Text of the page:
Rentvesting and pigeon-pairing: How this property investor manages his funds
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Rentvesting and pigeon-pairing: How this property investor manages his funds

By Bianca Dabu
Rentvesting

In a span of 13 years, MJ Anthony has successfully built a 12-property portfolio worth $2.7 million, and like many other people in the business of creating wealth through property, he is driven to continue by his desire to afford financial freedom and stability for himself and his loved ones.

“I do love my job… but I've got to build up an asset base outside of that, so that eventually I can choose to — as Martin Ayles once said — get out of bed when I've finished sleeping,” he told Smart Property Investment.

However, he also recognises the large amount of money he needs to sustain a property investment journey. For the past nine years, the property investor has been renting instead of buying a principal place of residence to able to put more cash aside for his investments.

According to MJ: “Back in 2004, a lot of friends were buying their houses… tying themselves up with 30-year mortgages, and basically slaving away trying to get that paid down over a long period of time… after buying the second one, I rented.”

After buying an off-the-plan apartment as his first asset, he went on to build a house in Springfield, which he described as “Brookwater, blue chip, golf course.”

“This is another house I'm keeping for a long time as a good lesson… because it cost $560,000 to build, got [it at] a mortgage of about $580,000, had some equity there, [making it] worth today about $750,000. But when we started renting it out, it was renting for $420 a week,” he said.

The property investor added: “All the tenants that I had would sit in for six- [or] 12-month leases… [Eventually], they moved to the suburb, loved it so much, and they built their own house.”

MJ is quite fond of the idea of being able to be a “halfway home” — giving his tenants a chance to try on the lifestyle in the area before they go on to buy their own property. Right now, he is on his eighth tenant for his second property, and while it could be a little demanding to care for a “blue chip property,” he admits that it has been a big help to be blessed with some of the best tenants.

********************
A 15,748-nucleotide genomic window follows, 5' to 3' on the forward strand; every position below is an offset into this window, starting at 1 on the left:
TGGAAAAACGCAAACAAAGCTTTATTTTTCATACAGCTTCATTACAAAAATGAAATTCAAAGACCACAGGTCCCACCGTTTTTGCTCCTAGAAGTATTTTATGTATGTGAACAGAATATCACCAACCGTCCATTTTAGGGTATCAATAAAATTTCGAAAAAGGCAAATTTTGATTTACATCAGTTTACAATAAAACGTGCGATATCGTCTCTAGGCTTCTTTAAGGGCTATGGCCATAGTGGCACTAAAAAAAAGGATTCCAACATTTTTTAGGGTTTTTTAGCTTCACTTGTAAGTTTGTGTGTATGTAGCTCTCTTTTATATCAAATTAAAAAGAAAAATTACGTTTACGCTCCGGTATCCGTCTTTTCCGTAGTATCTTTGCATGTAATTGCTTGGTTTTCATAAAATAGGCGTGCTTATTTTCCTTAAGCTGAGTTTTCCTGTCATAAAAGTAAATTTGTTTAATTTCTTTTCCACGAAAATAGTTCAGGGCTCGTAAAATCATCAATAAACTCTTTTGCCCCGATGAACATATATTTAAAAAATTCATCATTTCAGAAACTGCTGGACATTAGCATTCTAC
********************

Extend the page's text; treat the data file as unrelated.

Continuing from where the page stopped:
He shared: “I don't want any more of these tenants who are a hassle in terms of very high expectations — anything that even remotely needs fixing, they'll complain about it straight away — but they keep it so spick and span, they're very, very clean, very tidy, and you couldn't ask for better tenants.”

What is “pigeon-pairing”?

For the past two years, MJ has accommodated the same tenant for $550 worth of rent per week — an amount that keeps his second property on the cash flow negative status.

“This is a property that I've had since 2007… It's actually costing about $480 a week to keep, and [I do] complain,” he said. “Do I try [to] top up the loan or try and go to another lender and, hopefully, it values up? Or just buy four more positive cash flow properties to absorb that negative cash flow?”

Buyer’s agent Victor Kumar coined the term “pigeon-pairing” to describe the strategy of buying a cash flow positive property and then using the additional money generated from that to “help underwrite holding” the cash flow negative property to hopefully bring the portfolio to a neutrally geared status. While many people would just go and sell the property that is costing them a lot of money to hold, smart investors know that some assets are worth holding on to.

Smart Property Investment’s Phil Tarrant advised property investors: “The thing is, is it growing in value though? This is what you need. There's no use holding on to a property if it's not growing in value.”

“If it's doing what it needs to do, [you’re all good] — it's a numbers game, isn't it?” he concluded.

Tune in to MJ Anthony’s episode on The Smart Property Investment Show to know more about the investment strategy he hopes will grow his portfolio from 12 to 100 properties and secure him half a million in income each year. 

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Bianca Dabu

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Rentvesting and pigeon-pairing: How this property investor manages his funds
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